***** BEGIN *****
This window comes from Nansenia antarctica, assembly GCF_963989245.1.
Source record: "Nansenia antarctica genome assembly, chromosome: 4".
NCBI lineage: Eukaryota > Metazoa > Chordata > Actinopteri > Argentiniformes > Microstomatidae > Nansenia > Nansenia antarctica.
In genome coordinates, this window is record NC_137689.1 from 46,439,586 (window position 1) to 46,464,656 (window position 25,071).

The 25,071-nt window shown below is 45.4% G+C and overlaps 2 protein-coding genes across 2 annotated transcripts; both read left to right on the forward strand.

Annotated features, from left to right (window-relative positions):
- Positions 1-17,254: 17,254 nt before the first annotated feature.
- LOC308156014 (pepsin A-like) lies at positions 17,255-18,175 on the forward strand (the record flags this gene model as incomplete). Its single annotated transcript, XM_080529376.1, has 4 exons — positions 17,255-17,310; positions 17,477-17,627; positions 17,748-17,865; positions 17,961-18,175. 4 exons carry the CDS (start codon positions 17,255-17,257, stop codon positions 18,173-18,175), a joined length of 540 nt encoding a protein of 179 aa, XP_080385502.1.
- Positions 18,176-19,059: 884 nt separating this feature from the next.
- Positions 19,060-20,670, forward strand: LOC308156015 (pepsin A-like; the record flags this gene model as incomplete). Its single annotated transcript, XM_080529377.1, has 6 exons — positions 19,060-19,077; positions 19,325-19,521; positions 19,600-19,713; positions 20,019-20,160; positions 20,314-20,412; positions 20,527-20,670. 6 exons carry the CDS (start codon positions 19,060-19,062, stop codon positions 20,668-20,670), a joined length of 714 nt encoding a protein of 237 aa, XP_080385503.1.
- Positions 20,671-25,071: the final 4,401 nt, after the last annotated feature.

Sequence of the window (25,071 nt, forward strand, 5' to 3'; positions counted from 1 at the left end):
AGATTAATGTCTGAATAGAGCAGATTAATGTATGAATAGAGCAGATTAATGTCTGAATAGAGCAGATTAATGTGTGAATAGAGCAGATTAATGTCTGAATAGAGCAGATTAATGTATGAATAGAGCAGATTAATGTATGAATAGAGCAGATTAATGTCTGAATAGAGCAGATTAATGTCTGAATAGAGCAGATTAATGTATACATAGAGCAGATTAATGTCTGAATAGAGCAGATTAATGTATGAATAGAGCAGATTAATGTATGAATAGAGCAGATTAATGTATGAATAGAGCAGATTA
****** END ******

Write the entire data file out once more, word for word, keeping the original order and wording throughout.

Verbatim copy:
This window comes from Nansenia antarctica, assembly GCF_963989245.1.
Source record: "Nansenia antarctica genome assembly, chromosome: 4".
NCBI lineage: Eukaryota > Metazoa > Chordata > Actinopteri > Argentiniformes > Microstomatidae > Nansenia > Nansenia antarctica.
In genome coordinates, this window is record NC_137689.1 from 46,439,586 (window position 1) to 46,464,656 (window position 25,071).

The 25,071-nt window shown below is 45.4% G+C and overlaps 2 protein-coding genes across 2 annotated transcripts; both read left to right on the forward strand.

Annotated features, from left to right (window-relative positions):
- Positions 1-17,254: 17,254 nt before the first annotated feature.
- LOC308156014 (pepsin A-like) lies at positions 17,255-18,175 on the forward strand (the record flags this gene model as incomplete). Its single annotated transcript, XM_080529376.1, has 4 exons — positions 17,255-17,310; positions 17,477-17,627; positions 17,748-17,865; positions 17,961-18,175. 4 exons carry the CDS (start codon positions 17,255-17,257, stop codon positions 18,173-18,175), a joined length of 540 nt encoding a protein of 179 aa, XP_080385502.1.
- Positions 18,176-19,059: 884 nt separating this feature from the next.
- Positions 19,060-20,670, forward strand: LOC308156015 (pepsin A-like; the record flags this gene model as incomplete). Its single annotated transcript, XM_080529377.1, has 6 exons — positions 19,060-19,077; positions 19,325-19,521; positions 19,600-19,713; positions 20,019-20,160; positions 20,314-20,412; positions 20,527-20,670. 6 exons carry the CDS (start codon positions 19,060-19,062, stop codon positions 20,668-20,670), a joined length of 714 nt encoding a protein of 237 aa, XP_080385503.1.
- Positions 20,671-25,071: the final 4,401 nt, after the last annotated feature.

Sequence of the window (25,071 nt, forward strand, 5' to 3'; positions counted from 1 at the left end):
AGATTAATGTCTGAATAGAGCAGATTAATGTATGAATAGAGCAGATTAATGTCTGAATAGAGCAGATTAATGTGTGAATAGAGCAGATTAATGTCTGAATAGAGCAGATTAATGTATGAATAGAGCAGATTAATGTATGAATAGAGCAGATTAATGTCTGAATAGAGCAGATTAATGTCTGAATAGAGCAGATTAATGTATACATAGAGCAGATTAATGTCTGAATAGAGCAGATTAATGTATGAATAGAGCAGATTAATGTATGAATAGAGCAGATTAATGTATGAATAGAGCAGATTA